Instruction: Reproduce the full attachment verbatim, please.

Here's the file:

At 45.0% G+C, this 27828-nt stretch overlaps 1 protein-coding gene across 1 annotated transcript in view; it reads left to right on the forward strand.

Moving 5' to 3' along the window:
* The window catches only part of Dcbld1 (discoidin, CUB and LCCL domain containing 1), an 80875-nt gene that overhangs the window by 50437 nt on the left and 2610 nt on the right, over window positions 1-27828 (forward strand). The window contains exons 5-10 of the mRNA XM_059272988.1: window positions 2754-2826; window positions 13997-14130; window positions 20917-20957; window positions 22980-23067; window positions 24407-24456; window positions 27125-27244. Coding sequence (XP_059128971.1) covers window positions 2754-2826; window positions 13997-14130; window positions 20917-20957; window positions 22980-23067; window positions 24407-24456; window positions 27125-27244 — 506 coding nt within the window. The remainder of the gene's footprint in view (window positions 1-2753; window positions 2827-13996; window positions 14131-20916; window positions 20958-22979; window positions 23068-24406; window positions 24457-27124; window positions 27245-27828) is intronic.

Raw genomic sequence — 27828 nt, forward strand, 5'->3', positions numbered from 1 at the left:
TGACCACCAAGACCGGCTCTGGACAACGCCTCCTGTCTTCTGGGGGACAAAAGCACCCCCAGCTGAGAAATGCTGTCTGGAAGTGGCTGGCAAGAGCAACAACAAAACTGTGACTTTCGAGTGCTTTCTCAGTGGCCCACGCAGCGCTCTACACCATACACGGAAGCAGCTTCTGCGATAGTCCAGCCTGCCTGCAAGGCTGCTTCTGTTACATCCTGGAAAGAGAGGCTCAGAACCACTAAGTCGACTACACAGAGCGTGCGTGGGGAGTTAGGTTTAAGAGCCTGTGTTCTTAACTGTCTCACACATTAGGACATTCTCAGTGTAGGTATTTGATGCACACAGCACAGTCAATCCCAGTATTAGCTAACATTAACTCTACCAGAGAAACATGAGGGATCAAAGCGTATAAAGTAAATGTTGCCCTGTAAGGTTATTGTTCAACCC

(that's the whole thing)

At 45.0% G+C, this 27828-nt stretch overlaps 1 protein-coding gene across 1 annotated transcript in view; it reads left to right on the forward strand.

Moving 5' to 3' along the window:
* The window catches only part of Dcbld1 (discoidin, CUB and LCCL domain containing 1), an 80875-nt gene that overhangs the window by 50437 nt on the left and 2610 nt on the right, over window positions 1-27828 (forward strand). The window contains exons 5-10 of the mRNA XM_059272988.1: window positions 2754-2826; window positions 13997-14130; window positions 20917-20957; window positions 22980-23067; window positions 24407-24456; window positions 27125-27244. Coding sequence (XP_059128971.1) covers window positions 2754-2826; window positions 13997-14130; window positions 20917-20957; window positions 22980-23067; window positions 24407-24456; window positions 27125-27244 — 506 coding nt within the window. The remainder of the gene's footprint in view (window positions 1-2753; window positions 2827-13996; window positions 14131-20916; window positions 20958-22979; window positions 23068-24406; window positions 24457-27124; window positions 27245-27828) is intronic.

Raw genomic sequence — 27828 nt, forward strand, 5'->3', positions numbered from 1 at the left:
TGACCACCAAGACCGGCTCTGGACAACGCCTCCTGTCTTCTGGGGGACAAAAGCACCCCCAGCTGAGAAATGCTGTCTGGAAGTGGCTGGCAAGAGCAACAACAAAACTGTGACTTTCGAGTGCTTTCTCAGTGGCCCACGCAGCGCTCTACACCATACACGGAAGCAGCTTCTGCGATAGTCCAGCCTGCCTGCAAGGCTGCTTCTGTTACATCCTGGAAAGAGAGGCTCAGAACCACTAAGTCGACTACACAGAGCGTGCGTGGGGAGTTAGGTTTAAGAGCCTGTGTTCTTAACTGTCTCACACATTAGGACATTCTCAGTGTAGGTATTTGATGCACACAGCACAGTCAATCCCAGTATTAGCTAACATTAACTCTACCAGAGAAACATGAGGGATCAAAGCGTATAAAGTAAATGTTGCCCTGTAAGGTTATTGTTCAACCC